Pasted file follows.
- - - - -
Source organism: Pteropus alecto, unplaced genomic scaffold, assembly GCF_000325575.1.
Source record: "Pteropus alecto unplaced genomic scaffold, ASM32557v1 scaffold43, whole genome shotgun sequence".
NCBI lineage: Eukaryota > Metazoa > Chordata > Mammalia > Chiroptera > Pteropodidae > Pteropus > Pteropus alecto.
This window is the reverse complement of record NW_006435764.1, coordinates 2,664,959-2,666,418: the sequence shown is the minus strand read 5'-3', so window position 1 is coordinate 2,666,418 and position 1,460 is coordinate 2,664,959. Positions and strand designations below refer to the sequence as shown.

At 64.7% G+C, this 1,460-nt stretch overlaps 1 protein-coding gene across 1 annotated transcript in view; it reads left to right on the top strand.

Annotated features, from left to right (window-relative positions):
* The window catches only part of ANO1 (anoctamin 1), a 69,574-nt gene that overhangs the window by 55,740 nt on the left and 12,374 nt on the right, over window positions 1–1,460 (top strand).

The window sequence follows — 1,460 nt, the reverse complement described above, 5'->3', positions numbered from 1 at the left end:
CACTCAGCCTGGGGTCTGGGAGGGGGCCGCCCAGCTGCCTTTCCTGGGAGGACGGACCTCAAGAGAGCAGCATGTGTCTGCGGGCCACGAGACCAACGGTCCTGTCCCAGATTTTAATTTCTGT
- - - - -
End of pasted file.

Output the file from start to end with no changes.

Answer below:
Source organism: Pteropus alecto, unplaced genomic scaffold, assembly GCF_000325575.1.
Source record: "Pteropus alecto unplaced genomic scaffold, ASM32557v1 scaffold43, whole genome shotgun sequence".
NCBI lineage: Eukaryota > Metazoa > Chordata > Mammalia > Chiroptera > Pteropodidae > Pteropus > Pteropus alecto.
This window is the reverse complement of record NW_006435764.1, coordinates 2,664,959-2,666,418: the sequence shown is the minus strand read 5'-3', so window position 1 is coordinate 2,666,418 and position 1,460 is coordinate 2,664,959. Positions and strand designations below refer to the sequence as shown.

At 64.7% G+C, this 1,460-nt stretch overlaps 1 protein-coding gene across 1 annotated transcript in view; it reads left to right on the top strand.

Annotated features, from left to right (window-relative positions):
* The window catches only part of ANO1 (anoctamin 1), a 69,574-nt gene that overhangs the window by 55,740 nt on the left and 12,374 nt on the right, over window positions 1–1,460 (top strand).

The window sequence follows — 1,460 nt, the reverse complement described above, 5'->3', positions numbered from 1 at the left end:
CACTCAGCCTGGGGTCTGGGAGGGGGCCGCCCAGCTGCCTTTCCTGGGAGGACGGACCTCAAGAGAGCAGCATGTGTCTGCGGGCCACGAGACCAACGGTCCTGTCCCAGATTTTAATTTCTGT